For Staci Columbo-Alonso, there’s a direct path from her work for philanthropic Las Vegans like Diana Bennett and the Fertitta family and her own charitable contributions. The Station Casinos executive vice president of innovation and administration joined the board of domestic violence shelter Shade Tree in 2001, and in 2007 she founded Noah’s Animal House, a shelter for the pets of women staying there. Before Noah’s, many women would return to their abusers rather than relinquish a cherished member of the family. Now, women whose pets stay at Noah’s have a less than 2 percent return rate, and the organization is currently expanding to Northern Nevada. “The pet provides them the healing and the courage to stay long enough to break the cycle,” she says, “and move forward with their lives.”

Stephanie Stallworth
Las Vegas Natural History Museum

“It’s quite interesting to watch a child learn at the same time that they’re having fun,” says Stephanie Stallworth. The director of public and community relations for Cox Las Vegas witnessed that moment with her own children at the Las Vegas Natural History Museum, so when LVNHM Executive Director Marilyn Gillespie asked her to join the board in 2002, Stallworth stepped right up. Now, she’s one of the board’s more tenured members, as well as its vice chair and an eloquent advocate for the 25-year-old museum where visitors can experience ancient Egypt, watch a paleontology lab in action, or ogle baby sharks named after American Olympians. “When [people] come through the museum doors it’s like they’ve walked through this magical time machine, and they’re all of a sudden transported to another time, another place, a whole other experience,” says Stallworth. “They didn’t have to fly anywhere else to have that experience. It’s right in their backyard.”

Kady Casullo
Make-A-Wish Foundation of Southern Nevada

Make-A-Wish Foundation of Southern Nevada volunteer of the year Kady Casullo describes her work with the organization as an addiction. After starting as an event volunteer in 2013, she graduated to wish granting, acting as a liaison between the foundation and the families of kids with life-threatening illnesses to make their wildest dreams come true. From Disney cruises to room makeovers to meeting the Patriots, the Vegas native has helped grant dozens of wishes, as well as raising more than $26,000 for the foundation this year. But it’s the wish reveals, when Casullo gets to tell a sick child that their dream is becoming reality, that mean the most to her. “It’s the one time that they don’t have to think about doctor appointments and chemo or whatever medical condition they have. To bring good into their lives when there are so many hard things going on, it’s indescribable.”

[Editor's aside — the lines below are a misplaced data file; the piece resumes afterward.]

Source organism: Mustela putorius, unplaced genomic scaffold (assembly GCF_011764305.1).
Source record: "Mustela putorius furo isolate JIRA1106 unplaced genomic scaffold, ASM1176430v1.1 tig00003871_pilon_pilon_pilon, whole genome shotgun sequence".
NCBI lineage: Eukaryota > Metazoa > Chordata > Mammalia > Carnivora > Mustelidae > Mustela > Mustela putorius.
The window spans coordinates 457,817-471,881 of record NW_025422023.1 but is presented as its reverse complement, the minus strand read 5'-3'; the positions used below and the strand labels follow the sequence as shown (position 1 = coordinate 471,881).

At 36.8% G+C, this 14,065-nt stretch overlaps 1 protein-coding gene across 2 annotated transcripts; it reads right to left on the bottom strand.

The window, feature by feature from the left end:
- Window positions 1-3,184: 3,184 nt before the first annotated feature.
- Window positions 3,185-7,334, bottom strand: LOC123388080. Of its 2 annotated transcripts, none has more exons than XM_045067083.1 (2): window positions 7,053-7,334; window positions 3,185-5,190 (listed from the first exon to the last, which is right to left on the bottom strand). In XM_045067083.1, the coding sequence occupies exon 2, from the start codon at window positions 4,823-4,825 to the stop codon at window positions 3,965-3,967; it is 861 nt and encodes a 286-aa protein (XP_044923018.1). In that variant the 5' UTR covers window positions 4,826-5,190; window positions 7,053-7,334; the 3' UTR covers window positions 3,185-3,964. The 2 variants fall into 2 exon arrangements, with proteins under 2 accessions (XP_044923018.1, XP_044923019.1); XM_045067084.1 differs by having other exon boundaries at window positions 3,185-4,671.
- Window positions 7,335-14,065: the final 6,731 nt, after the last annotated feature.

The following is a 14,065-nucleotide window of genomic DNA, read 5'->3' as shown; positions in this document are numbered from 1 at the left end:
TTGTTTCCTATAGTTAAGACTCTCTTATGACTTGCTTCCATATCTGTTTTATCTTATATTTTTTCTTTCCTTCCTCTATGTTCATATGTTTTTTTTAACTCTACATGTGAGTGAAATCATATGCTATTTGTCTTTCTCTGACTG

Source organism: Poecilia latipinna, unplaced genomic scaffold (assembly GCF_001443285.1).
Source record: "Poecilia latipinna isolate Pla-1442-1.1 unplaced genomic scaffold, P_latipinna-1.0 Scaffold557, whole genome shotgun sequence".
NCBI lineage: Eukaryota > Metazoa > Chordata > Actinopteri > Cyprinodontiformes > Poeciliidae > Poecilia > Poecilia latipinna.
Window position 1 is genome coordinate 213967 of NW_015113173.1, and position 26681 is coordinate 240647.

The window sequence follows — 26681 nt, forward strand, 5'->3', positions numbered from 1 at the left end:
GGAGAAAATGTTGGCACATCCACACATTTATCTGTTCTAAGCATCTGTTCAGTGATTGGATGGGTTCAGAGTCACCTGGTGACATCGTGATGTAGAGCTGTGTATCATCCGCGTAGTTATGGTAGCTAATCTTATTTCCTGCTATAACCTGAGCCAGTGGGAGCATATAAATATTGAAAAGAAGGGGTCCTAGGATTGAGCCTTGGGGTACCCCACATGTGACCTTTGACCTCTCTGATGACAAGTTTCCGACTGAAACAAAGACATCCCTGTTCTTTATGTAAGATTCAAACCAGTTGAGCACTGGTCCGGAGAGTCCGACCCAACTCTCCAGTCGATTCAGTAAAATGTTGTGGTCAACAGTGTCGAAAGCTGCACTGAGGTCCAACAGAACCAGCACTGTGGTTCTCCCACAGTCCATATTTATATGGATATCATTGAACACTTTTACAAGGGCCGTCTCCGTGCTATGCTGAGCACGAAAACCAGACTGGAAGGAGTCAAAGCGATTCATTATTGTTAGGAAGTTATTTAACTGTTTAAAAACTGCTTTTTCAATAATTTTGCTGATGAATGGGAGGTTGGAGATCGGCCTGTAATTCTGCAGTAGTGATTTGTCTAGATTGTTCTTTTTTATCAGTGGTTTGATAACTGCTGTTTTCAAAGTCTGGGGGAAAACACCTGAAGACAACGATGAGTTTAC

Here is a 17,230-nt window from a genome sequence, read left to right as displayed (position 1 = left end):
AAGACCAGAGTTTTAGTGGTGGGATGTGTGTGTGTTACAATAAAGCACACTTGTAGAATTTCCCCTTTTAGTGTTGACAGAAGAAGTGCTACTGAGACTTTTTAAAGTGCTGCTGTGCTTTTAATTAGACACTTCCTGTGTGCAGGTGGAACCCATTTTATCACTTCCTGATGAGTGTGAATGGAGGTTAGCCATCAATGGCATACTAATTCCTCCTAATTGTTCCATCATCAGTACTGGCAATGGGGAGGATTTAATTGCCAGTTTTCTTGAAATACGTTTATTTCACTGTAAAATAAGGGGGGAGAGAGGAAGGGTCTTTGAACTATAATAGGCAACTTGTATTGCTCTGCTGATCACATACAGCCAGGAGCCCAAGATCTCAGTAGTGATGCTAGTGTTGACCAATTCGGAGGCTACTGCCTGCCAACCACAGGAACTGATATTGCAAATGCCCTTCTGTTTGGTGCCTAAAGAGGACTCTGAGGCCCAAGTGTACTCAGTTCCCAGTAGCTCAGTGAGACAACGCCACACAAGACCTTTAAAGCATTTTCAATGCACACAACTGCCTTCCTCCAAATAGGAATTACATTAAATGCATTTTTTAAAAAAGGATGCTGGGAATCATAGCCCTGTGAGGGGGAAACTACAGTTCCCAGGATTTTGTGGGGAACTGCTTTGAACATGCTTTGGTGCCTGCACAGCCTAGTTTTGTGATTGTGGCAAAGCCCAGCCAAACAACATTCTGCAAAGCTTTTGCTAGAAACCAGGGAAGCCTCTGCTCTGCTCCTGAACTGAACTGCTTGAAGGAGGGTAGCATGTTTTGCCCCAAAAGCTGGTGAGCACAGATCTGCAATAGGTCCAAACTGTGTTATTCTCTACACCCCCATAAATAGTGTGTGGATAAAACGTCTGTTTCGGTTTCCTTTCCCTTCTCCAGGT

Jamie Little
Speedway Children’s Charities

As a NASCAR pit reporter for Fox, Jamie Little has been lending her famous face and voice to charities for years as an emcee at various events and parties. Recently, she’s taken her philanthropy further, joining the board of an organization close to her heart and her day job, Speedway Children’s Charities, founded by Las Vegas Motor Speedway owner Bruton Smith. With chapters based at each of the tracks that Smith owns, SCC is a clearinghouse that distributes money to numerous groups that help children in need with education, health care, food and fun. “Last year we awarded about $250,000 to 50 local charities,” says Little. “We really try to share the wealth with those who need it most. We want to know that the money’s going to go directly to the kids.”

Jeri Crawford
Las Vegas Philharmonic

Thirteen years ago when Jeri Crawford moved to Las Vegas, she had one request for her husband: season tickets to the local symphony. Crawford couldn’t have known it then, but the Las Vegas Philharmonic would become a central part of her life, well beyond just a regular seat in the theater. Today, Crawford is the president and CEO of the Phil and a passionate proponent of classical music. “I believe that the symphony is the cornerstone of the culture and arts in any community,” says Crawford. Indeed, the Phil has reached beyond its regular programming to connect with and inspire Las Vegans young and old. Thirty-two thousand Clark County students will attend special shows this year, and small ensembles carry music into senior communities. “Everything we’re doing goes toward building the culture of Las Vegas,” says Crawford.

Categories: People Feature

photography by TomaSmuScionico